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What the Hell Happened: Climate Activists Attack Velázquez Painting

"The Rokeby Venus" is a painting by Diego Velázquez and depicts the Venus, goddess of love and beauty, with her son Cupid.
"The Rokeby Venus" is a painting by Diego Velázquez and depicts the Venus, goddess of love and beauty, with her son Cupid. By Courtesy of Wikipedia
By Audrey H. Limb, Contributing Writer

“The Toilet of Venus” bears a surprising number of battle scars for a painting. On Nov. 6, the London National Gallery’s famous painting suffered its second attack from social activists. The first attack occurred in 1914 when a suffragette slashed the canvas. This time, the painting’s protective glass was hammered by the climate activist group Just Stop Oil to protest oil and gas licensing across the United Kingdom.

“The Toilet of Venus,” also known as “The Rokeby Venus,” was painted by the renowned Spanish artist Diego Velázquez between 1647 and 1651. The oil painting is one of Velázquez’s most celebrated pieces and his only surviving female nude. In 1914, Canadian suffragette Mary Richardson slashed the work with a meat cleaver to protest the arrest of Emmeline Pankhurst, a leader of the women’s suffrage movement in Great Britain at the time. Richardson targeted the painting because it depicts Venus, an idealization of beauty and the female form, and she considered Pankhurst’s arrest a destruction of “the most beautiful character in modern history.”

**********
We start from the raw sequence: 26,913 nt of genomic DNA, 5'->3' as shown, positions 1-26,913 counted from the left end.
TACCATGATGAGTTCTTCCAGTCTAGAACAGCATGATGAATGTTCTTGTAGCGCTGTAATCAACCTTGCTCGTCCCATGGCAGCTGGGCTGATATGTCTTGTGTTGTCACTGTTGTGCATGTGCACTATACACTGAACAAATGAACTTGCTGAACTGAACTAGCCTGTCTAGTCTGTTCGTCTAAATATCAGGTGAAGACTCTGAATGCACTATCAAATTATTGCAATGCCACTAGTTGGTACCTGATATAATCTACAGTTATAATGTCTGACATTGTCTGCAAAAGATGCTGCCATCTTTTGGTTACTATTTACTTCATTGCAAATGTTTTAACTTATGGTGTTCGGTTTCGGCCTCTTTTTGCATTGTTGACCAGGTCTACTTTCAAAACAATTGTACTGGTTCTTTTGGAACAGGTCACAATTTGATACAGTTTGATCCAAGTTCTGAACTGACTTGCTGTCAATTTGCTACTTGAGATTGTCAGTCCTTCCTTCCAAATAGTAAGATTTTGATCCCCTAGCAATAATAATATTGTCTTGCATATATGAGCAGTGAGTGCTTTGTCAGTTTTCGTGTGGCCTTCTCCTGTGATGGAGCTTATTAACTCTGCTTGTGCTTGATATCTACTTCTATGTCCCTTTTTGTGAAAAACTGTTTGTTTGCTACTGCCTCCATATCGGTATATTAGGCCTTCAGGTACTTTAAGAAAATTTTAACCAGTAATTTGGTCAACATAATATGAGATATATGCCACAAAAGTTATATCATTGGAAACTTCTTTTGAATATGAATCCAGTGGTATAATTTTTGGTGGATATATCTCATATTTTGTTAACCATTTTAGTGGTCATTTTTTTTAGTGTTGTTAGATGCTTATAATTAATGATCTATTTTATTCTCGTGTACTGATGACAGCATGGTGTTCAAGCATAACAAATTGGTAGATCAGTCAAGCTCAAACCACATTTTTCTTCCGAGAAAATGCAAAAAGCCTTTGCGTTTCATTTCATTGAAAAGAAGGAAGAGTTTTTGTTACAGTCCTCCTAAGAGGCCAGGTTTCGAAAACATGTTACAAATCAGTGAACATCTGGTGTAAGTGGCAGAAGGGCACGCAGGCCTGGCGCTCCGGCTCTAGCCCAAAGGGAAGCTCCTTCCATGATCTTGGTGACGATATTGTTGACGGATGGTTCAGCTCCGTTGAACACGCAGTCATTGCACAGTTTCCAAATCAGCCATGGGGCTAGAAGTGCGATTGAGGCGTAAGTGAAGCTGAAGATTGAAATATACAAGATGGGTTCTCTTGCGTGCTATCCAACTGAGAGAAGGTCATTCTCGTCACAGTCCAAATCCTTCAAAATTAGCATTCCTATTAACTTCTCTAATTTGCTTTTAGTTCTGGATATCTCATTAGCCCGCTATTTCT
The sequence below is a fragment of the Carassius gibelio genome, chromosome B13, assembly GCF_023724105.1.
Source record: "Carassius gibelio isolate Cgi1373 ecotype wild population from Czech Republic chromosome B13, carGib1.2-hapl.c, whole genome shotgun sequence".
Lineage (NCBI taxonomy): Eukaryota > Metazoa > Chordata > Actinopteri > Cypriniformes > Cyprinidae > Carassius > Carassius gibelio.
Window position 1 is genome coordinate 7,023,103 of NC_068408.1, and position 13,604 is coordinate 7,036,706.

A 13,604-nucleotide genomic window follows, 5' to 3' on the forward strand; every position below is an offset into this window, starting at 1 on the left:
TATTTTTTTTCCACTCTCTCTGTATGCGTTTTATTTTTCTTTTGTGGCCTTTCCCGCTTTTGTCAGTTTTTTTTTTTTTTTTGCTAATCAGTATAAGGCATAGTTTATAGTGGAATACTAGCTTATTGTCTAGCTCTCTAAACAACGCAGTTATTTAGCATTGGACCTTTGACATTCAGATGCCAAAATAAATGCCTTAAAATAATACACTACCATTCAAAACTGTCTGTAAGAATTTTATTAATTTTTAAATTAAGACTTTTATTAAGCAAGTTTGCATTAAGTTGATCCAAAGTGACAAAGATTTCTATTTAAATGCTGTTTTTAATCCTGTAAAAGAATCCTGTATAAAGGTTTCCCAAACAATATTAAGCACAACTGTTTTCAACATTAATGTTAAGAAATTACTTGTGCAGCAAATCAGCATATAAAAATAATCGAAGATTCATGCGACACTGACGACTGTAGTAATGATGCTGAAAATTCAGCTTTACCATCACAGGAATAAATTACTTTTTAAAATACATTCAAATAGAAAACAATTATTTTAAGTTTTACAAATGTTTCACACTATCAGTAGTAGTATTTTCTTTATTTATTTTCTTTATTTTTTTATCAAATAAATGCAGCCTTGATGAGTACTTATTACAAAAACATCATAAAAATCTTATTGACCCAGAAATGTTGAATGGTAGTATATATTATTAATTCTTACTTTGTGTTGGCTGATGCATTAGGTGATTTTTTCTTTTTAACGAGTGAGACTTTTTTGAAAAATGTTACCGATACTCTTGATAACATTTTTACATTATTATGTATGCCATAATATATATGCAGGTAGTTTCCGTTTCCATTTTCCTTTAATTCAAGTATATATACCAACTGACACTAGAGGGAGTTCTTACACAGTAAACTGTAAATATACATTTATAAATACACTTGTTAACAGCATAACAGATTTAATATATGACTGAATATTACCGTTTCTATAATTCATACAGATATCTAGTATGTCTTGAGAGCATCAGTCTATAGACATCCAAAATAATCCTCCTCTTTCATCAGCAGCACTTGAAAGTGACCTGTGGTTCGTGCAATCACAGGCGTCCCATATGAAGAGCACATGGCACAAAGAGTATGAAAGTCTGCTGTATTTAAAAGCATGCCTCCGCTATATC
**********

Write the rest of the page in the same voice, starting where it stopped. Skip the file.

The most recent attack on the painting is the work of Just Stop Oil, a British climate activist group, in response to the British government’s plans to grant over 100 new oil and gas licenses in the North Sea. In a video posted on X (formerly known as Twitter) by Just Stop Oil, two members of the group hammered the glass cover of the painting five times and punctured it in several locations. Then, they turned to address the visitors in the gallery, referencing Richardson’s protest.

“Women did not get the vote by voting. It is time for deeds, and not words,” said one protester in a video of the incident posted on X. “It is time to Just Stop Oil.”

The protesters continued to demand that Britain’s government halt licensing for all new fossil fuel projects in the United Kingdom, and urged onlookers to join their cause.

“Politics is failing us,” said another protester in the video. “If we love history, if we love art, and if we love our families, we must Just Stop Oil.”

Though Just Stop Oil was founded less than two years ago, the group’s activity has attracted widespread attention from the media. The organization’s vandalism of art in its political statements is especially controversial. For example, on Oct. 14, 2022, Just Stop Oil protesters threw tomato soup at an iconic Vincent van Gogh painting, “Sunflowers,” at the National Gallery. That same month, members smeared cake over a wax statue of King Charles III at Madame Tussauds in London. Last month, Just Stop Oil disrupted a live performance of “Les Misérables” in London to protest the inaction of legislators.

In addition to demanding action from the British government, the group’s most recent attack on “The Toilet of Venus” seems it was designed to promote its own upcoming activity.

“MARCH THROUGH LONDON WITH US ON 18 NOVEMBER” flashes across the screen at the end of Just Stop Oil’s video posted on X. Whether or not this message will convince viewers to respond to the activists’ call to action, it has certainly grabbed the public’s attention. The actions of Just Stop Oil highlight the growing entanglement of art in the political polarization regarding the climate crisis. While the long-term consequences of this entanglement remain murky, one thing is clear as glass — no artwork is safe.

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